By Kellie Oates
Anyone who’s been keeping up with March Madness has seen the UPS commercial on the logistics of a game-winning shot — and it probably caught UK fans’ attention more so than other viewers.
The commercial shows a clip from the 1992 game where Duke player Grant Hill catapults the basketball across-court to fellow player Christian Laettner, who makes a last-second shot, preventing the Cats from making the Final Four.
Though many UK students weren’t alive or old enough to remember this game, it still strikes a nerve. Some wonder if the clip was chosen intentionally. Others just have a deep rooted feeling of hate for Duke basketball.
“I mean, it’s fitting for March Madness, but as a UK fan and anti-Duke fan, I despise it,” said English junior Eliot Brown. “Also, you’d think UPS would choose a different game that isn’t so anti-Kentucky considering their airline (hub) is based out of Louisville.”
Mike Mangeot, a public relations manager for the Louisville UPS air group rebutted this sentiment in a WAVE 3 news story, saying, “We want Kentucky fans to know that there was certainly no slight intended. It was simply just a great illustration of logistics. How everything has to happen at exactly the right time for an event to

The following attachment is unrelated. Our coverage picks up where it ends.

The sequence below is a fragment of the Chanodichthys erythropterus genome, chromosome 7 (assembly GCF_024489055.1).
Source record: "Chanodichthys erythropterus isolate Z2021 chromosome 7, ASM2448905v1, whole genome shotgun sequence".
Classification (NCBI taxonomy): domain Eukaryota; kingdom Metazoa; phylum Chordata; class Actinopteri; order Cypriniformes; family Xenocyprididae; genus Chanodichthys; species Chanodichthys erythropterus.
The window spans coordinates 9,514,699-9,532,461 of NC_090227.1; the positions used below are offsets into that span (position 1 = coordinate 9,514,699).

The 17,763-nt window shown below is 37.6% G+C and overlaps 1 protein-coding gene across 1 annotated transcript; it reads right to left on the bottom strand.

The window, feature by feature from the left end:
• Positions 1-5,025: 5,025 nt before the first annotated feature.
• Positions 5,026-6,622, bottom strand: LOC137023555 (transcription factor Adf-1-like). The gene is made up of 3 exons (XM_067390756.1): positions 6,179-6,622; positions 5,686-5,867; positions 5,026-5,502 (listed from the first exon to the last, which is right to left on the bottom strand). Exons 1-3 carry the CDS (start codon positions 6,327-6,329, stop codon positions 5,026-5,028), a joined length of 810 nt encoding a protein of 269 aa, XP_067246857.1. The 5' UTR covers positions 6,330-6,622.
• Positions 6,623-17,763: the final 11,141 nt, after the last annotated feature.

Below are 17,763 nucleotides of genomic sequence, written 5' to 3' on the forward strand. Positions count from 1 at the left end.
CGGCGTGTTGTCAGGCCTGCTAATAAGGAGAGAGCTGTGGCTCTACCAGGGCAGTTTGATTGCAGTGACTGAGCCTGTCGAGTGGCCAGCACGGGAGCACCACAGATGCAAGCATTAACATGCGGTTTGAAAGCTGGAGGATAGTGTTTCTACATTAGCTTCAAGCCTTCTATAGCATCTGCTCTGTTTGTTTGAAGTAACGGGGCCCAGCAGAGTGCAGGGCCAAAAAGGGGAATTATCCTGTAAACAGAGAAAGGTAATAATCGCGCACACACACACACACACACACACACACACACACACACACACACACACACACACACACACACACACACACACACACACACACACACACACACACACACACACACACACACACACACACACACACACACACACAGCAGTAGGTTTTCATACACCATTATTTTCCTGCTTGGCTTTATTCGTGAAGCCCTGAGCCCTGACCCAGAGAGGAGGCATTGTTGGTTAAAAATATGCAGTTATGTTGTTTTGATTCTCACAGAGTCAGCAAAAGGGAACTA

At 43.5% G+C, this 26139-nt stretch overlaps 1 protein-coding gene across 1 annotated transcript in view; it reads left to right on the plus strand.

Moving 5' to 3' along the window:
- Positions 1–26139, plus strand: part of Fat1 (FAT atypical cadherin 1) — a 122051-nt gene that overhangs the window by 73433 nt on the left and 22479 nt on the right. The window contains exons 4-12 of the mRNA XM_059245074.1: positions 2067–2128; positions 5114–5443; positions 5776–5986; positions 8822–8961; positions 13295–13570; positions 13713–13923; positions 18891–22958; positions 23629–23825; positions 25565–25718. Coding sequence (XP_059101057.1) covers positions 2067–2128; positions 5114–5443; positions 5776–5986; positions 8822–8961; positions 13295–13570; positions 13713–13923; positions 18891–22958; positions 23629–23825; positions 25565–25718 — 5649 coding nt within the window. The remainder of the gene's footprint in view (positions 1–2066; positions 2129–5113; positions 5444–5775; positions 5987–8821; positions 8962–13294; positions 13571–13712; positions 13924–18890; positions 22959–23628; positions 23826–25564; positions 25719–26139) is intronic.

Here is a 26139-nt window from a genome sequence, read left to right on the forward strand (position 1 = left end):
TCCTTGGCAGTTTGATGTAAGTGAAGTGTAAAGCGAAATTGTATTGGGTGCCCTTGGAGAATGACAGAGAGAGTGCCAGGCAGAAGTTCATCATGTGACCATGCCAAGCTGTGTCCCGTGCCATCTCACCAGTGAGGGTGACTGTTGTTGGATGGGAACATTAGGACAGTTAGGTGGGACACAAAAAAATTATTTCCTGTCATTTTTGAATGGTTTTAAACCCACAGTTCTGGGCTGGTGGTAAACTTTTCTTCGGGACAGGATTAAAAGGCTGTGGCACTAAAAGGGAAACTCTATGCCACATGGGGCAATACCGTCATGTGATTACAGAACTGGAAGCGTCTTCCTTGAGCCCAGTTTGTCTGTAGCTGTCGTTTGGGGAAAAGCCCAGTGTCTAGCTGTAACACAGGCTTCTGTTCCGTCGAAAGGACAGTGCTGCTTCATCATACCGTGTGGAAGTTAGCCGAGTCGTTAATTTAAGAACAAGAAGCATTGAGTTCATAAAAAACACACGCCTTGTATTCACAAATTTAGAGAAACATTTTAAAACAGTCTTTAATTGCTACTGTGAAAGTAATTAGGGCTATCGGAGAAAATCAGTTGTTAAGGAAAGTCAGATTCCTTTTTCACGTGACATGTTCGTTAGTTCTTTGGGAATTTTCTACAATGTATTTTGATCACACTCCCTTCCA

take place. And that’s the business that we’re in.”
Mangeot also said in the article that UK had “creative approval on everything” and that its officials “gave UPS the go-ahead to do it.”
“I have a hard time believing UK approved this because of how serious we are about basketball,” sophomore Clay Smith said. “The shot is great for the commercial though, so I see why UPS used it, but UK fans are diehard. Especially when it comes to Duke.”
UPS, the official logistics supplier for the NCAA, is using the pass as a metaphor for logistics. And while the idea makes sense, it still doesn’t sit well with a lot of UK students and fans.
“It was crushing, that’s how I remember it. I was about 8 years old and I remember the atmosphere in the room was like that of a funeral; like someone we loved had died,” said Chad Glasser, a pharmacy graduate student. “These feelings come flooding back when I see this commercial.”